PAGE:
I’m hungover. And not from wine – although I did have a glass or two – but from a fabulous overload of people and information. Several days of chat, discussion and discoveries about my hearing loss issues have left my tired but content.
It’s the best hangover I’ve ever had.
The 35th conference of the Canadian Hard of Hearing Association (CHHA) just wrapped up in my town of Sidney, British Columbia. Almost 200 people, the majority of them with hearing loss, came from across Canada, leaving behind bad weather, like snow in Newfoundland & Labrador, rain in Toronto and high winds in Edmonton. Luckily, Vancouver Island which is often misty and drizzly, had burst into a week of bright warmth, making the outdoor café and boardwalk views of the ocean, mountains, and the occasional whale even more spectacular.
Inside the conference venue, the world of hearing loss was in full swing. Hard of hearing people were mingling and learning how to live better with their hearing challenges – their deafness, their tinnitus, their technology. We used everything that was available to us – hearing aids, cochlear implants, telecoils and loops, Bluetooth, real time captioning, and the non-technical device of speechreading.
We talked – and boy, can we talk when we can hear well! We listened to experts. Dr. Marshall Chasin spoke about the tricky relationship between hearing loss and music, and Dr. Douglas Beck enthralled an audience desperately seeking help for their tinnitus. Other presentations covered advocacy, working with your hearing care professional, and the fire alarm technology that we need to keep us safe. (If there’s an alarm, I’ll sleep through it. But if there’s light attached to that alarm, I’m up and running at the first siren call!) Every presentation room was looped – including the theatre where I gave a performance of I’m Hearing as Hard as I Can to end the conference. At least one woman was overwhelmed at the joy of hearing music clearly for the first time in a long time, thanks to the telecoils that brought the piano directly into her hearing aids.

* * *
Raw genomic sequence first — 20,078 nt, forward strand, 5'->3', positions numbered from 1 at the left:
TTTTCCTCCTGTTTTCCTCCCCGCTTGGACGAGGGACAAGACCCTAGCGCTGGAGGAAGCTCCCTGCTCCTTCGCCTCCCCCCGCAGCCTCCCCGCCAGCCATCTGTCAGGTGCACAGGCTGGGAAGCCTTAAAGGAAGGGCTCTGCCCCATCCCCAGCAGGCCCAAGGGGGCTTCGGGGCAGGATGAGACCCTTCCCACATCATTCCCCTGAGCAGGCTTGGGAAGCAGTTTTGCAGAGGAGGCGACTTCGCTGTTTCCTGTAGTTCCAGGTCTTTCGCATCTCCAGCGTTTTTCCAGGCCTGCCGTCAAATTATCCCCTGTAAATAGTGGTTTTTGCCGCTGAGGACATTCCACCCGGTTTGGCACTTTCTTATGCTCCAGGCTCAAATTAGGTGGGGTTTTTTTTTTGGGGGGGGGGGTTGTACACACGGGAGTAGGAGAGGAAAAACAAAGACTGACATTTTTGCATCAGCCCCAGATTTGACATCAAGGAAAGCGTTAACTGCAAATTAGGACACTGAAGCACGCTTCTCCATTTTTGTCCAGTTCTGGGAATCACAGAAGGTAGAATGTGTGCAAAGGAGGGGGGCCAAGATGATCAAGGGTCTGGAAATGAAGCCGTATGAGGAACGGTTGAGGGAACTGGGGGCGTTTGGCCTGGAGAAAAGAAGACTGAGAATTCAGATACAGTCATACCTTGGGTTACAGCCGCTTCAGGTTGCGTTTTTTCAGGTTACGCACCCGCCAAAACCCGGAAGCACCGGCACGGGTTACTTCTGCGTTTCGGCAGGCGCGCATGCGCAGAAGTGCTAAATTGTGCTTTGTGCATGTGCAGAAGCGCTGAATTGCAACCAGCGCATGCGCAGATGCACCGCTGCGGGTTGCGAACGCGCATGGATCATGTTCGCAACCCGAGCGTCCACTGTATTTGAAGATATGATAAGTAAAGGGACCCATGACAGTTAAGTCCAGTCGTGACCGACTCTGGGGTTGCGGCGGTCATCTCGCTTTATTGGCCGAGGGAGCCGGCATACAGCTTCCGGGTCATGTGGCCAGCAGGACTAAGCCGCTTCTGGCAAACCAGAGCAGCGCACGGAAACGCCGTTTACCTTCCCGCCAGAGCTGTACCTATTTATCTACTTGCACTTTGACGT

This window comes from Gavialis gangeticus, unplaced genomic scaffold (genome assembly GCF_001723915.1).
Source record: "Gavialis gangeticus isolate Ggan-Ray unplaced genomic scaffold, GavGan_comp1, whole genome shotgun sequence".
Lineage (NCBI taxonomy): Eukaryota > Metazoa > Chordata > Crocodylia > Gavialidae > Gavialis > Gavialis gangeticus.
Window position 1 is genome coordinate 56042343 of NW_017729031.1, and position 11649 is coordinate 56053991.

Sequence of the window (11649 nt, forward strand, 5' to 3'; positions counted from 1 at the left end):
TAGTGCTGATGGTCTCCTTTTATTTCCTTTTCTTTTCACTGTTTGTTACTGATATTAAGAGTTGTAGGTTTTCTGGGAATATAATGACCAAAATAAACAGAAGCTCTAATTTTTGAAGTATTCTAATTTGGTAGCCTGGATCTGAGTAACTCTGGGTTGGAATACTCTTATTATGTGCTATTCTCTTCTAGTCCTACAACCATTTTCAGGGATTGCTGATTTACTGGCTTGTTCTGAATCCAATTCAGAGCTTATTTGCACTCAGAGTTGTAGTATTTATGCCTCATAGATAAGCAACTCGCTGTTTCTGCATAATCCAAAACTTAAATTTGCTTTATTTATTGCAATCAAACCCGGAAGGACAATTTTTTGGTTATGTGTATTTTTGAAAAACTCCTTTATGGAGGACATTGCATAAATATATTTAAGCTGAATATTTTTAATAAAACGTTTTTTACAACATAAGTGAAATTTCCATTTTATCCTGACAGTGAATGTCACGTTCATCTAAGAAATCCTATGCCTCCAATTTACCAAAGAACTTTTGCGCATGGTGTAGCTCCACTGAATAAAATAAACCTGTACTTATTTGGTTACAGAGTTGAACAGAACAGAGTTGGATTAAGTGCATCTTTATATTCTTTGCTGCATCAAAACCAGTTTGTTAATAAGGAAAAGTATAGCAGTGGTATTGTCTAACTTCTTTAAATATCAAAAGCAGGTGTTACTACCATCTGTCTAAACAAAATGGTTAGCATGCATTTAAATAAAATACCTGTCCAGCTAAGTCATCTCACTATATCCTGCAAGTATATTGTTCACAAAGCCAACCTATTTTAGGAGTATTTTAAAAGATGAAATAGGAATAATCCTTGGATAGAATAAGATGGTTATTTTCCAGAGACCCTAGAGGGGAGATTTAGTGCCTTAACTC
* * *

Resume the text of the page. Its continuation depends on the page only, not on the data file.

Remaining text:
But the best stuff, the most inspiring moments, come from conversations with other people who have the same issues as you. Just by talking with someone else who doesn’t hear well, there’s a back and forth sharing that lets each person walk away with these gifts:
- Better understanding of their personal hearing loss
- What questions they should be asking – and the knowledge that not only is it OK to ask, but crucial.
- Higher expectations of their hearing care professional
- Communication tactics they may have never considered, such as turning someone around for better light on their face
- How to express, tactfully and more confidently, to family back home that their emotions around hearing loss are real and valid
- The knowledge that other people care and/or really understand their issues
These are the benefits of connecting with other people who have hearing loss. And the best way to meet them is at conferences put on by consumer organizations such as CHHA, the Hearing Loss Association of America, and many similar organizations in the UK, Europe, the Middle East, and Australasia. One day events put on by hearing aid retailers are becoming more frequent, which offer information from the many hearing aid manufacturers, food and free stuff. But along with the free lunch, these events should also include talks by hearing professionals, and the opportunity to mingle and chat with the most important people there – the ones with hearing loss.
About that hangover. It’s almost gone now and I’m resting up for the next big one next month – the HLAA convention in Salt Lake City. Join me!